Monday, August 4, 2014

The Man Who Lost Himself (1941)

Director: Edward Ludwig                                 Writer: Eddie Moran
Film Score: Hans J. Salter                              Cinematography: Victor Milner
Starring: Kay Francis, Brian Aherne, Henry Stephenson and S.Z. Sakall

Universal, in addition to their monster movies, was also well known for comedy as the studio that made some of the finest films by W.C. Fields and began the film careers of Abbott and Costello. But what are less well known today are their programmer comedies made during World War Two. They’re charming, and many of them feature Kay Francis, who was now a freelance artist after successfully suing Warner Brothers to gain her freedom in 1939. The Man Who Lost Himself is a classic story of switched identities and features one of the best performances of Brian Aherne’s career. The screenplay was loosely based on the novel by H. DeVere Stackpoole, which had been made into a film in 1920 by Selznick Pictures and is now presumed lost. The project had been put together in 1939 by Leslie Howard, as an RKO vehicle featuring himself in the dual role. But once the war started his financial backers in England pulled out and his producer, Lawrence W. Fox, sold the property to Universal.

The film starts in the middle of a storm, with Brian Aherne escaping from a mental institution. He catches a cab to the Savoy Hotel and there he meets . . . Brian Aherne. It seems that he and another man staying at the hotel are lookalikes. Crazy Aherne is waiting for his wife, Kay Francis, to meet him there, and when she arrives with the family lawyer, Henry Stephenson, in tow he instantly gets paranoid and frantic. Hotel Aherne, on the other hand, has just been cheated by his business partner and decides to get drunk, and that gives Crazy Aherne an idea. He takes Hotel Aherne out on the town for a drinking binge and then sends him back to his own house, knowing that when he protests being someone else they’ll simply thing he’s being crazy. Sure enough, when butler S.Z. Sakall wakes him up the next morning and he acts like he doesn’t know where he is, every one of the servants as well as his sister believes he’s gone off the deep end. Crazy Aherne, it turns out, is rich. But unable to take the confusion, Hotel Aherne leaves and accidentally runs into Kay Francis in the street, where she implores him to go back home. Things take a turn for the serious, however, when Hotel Aherne learns that Crazy Aherne has died. Now he can’t go back to his old life and everyone in his new life thinks he’s crazy for saying he’s someone else.

One he makes the decision to go ahead and be Crazy Aherne, Hotel Aherne finds out all kinds of things about the man he’s impersonating. Not only is he a philanderer, but he is being blackmailed for it. Kay Francis doesn’t love him anymore but wants to stay married to him for the money, even though she has her own boyfriend. Aherne, however, finds her charming, and his carefree personality makes her fall in love with him again, something he wasn’t prepared for. As stated earlier, Aherne does a tremendous job in the dual role, though he is only onscreen with himself for a few minutes. But his ability to work in the screwball comedy genre is remarkably good and, despite a weak script, his delivery and comedic timing are able to compensate for it quite well. Kay Francis, looking radiant as always, isn’t given a lot to do here. But her seduction scene, with Aherne trying to squirm away so as not to be forced into bed with her under false pretenses, is her finest moment in the film.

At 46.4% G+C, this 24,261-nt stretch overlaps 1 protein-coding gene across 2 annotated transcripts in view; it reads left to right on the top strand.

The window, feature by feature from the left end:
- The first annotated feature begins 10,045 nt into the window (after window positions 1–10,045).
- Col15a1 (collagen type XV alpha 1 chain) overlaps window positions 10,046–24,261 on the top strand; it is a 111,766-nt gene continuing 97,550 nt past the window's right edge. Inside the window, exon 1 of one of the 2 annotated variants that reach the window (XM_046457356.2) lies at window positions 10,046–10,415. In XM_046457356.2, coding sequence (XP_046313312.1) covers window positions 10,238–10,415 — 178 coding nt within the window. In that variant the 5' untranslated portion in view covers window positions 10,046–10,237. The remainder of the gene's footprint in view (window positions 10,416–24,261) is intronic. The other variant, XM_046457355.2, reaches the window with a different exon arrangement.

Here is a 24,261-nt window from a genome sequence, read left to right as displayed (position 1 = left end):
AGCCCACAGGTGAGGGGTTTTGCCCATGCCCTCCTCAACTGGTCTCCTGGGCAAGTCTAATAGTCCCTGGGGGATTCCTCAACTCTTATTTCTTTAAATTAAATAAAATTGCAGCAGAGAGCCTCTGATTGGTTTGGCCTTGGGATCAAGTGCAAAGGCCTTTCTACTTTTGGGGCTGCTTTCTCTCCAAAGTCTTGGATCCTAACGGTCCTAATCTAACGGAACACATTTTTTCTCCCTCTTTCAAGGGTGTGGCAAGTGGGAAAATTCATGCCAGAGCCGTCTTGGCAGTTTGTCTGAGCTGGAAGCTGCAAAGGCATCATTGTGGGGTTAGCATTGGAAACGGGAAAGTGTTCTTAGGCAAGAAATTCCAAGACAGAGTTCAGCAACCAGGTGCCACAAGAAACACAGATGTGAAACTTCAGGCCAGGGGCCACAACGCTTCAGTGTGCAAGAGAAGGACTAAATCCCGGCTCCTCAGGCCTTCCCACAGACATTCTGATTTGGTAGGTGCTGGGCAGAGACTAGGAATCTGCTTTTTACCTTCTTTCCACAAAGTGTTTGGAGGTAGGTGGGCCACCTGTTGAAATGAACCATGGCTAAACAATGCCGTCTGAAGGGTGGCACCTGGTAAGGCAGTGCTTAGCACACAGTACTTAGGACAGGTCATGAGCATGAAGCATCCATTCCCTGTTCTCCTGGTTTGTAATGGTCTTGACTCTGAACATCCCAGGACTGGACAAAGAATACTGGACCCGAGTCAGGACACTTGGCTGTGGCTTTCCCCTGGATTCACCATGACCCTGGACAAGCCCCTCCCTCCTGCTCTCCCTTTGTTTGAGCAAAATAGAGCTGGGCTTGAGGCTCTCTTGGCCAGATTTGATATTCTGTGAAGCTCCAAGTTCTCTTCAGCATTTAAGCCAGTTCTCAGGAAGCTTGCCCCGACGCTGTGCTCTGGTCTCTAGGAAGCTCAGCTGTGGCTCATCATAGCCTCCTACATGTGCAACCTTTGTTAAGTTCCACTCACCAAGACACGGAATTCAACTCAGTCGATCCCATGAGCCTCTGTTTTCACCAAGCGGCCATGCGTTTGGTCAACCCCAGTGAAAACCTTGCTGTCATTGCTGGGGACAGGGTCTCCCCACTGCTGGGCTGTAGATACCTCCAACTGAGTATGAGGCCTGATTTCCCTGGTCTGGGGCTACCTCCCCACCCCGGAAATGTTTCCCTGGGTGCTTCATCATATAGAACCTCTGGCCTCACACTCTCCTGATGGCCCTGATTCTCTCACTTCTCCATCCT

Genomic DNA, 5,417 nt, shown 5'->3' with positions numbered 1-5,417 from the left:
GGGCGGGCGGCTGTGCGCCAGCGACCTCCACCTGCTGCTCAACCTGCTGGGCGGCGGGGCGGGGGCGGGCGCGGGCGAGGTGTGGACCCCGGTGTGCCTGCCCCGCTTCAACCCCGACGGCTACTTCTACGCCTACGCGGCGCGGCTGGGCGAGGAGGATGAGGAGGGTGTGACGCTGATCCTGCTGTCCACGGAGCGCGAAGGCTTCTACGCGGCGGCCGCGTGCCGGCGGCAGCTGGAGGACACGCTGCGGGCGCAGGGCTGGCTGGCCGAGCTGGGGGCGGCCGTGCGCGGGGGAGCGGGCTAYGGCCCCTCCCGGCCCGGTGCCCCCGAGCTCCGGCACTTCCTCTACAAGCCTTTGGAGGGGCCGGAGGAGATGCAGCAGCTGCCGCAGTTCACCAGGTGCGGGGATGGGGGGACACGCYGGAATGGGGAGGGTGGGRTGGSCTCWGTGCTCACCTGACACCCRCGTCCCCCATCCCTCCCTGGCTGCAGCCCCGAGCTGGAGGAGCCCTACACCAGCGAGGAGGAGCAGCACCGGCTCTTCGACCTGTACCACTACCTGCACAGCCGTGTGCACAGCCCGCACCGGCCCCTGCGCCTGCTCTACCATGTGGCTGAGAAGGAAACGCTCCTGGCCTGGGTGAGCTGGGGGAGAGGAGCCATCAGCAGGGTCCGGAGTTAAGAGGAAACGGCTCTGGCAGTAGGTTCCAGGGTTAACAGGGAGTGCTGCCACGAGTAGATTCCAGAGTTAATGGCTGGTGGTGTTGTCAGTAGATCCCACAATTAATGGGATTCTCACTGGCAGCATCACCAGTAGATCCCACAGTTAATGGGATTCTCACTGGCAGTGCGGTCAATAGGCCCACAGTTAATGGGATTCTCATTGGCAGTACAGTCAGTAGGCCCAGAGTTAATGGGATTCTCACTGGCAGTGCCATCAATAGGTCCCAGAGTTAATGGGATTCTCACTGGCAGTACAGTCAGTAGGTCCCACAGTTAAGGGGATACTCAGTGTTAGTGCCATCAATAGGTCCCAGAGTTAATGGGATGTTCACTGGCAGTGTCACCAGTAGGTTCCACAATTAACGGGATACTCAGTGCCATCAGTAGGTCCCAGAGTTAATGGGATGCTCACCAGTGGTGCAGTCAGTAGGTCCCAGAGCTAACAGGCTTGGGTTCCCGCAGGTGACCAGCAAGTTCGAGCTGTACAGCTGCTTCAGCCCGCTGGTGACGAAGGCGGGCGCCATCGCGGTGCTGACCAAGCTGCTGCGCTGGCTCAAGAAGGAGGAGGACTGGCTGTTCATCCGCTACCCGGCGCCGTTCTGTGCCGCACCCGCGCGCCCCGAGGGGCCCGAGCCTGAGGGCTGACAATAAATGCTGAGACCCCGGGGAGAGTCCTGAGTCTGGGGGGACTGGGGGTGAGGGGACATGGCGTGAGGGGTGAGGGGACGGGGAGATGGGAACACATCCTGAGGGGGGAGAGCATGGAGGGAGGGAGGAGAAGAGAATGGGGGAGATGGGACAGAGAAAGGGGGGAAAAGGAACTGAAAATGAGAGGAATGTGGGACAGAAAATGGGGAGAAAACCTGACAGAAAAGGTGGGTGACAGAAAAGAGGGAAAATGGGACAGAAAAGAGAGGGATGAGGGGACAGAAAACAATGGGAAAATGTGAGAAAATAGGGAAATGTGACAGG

The direction by Universal staffer Edward Ludwig is brisk and never lags, and the special effects by John P. Fulton are even better than those he did for Universal’s horror films. Hans Salter provides the appropriate comedy score, and some of the sound effects in the film are priceless. In all, it’s actually quite an accomplished production, and yet apparently received absolutely no publicity when it was released. The great Henry Stephenson appears in only two scenes, but the memorable S.Z. Sakall is masterful as Aherne’s butler, providing all kinds of comedy relief throughout the film. Playing Francis’s boyfriend is Swedish actor Nils Asther, and in a brief role as a bagman for the blackmailer is Marc Lawrence. Though modern audiences seem to rate the film poorly, it’s difficult to understand why. The acting is broad, to be sure, but that is part and parcel of the screwball genre. And there are plenty of moments when the script delivers some great laughs. The Man Who Lost Himself is definitely a neglected gem and deserves to be rediscovered.

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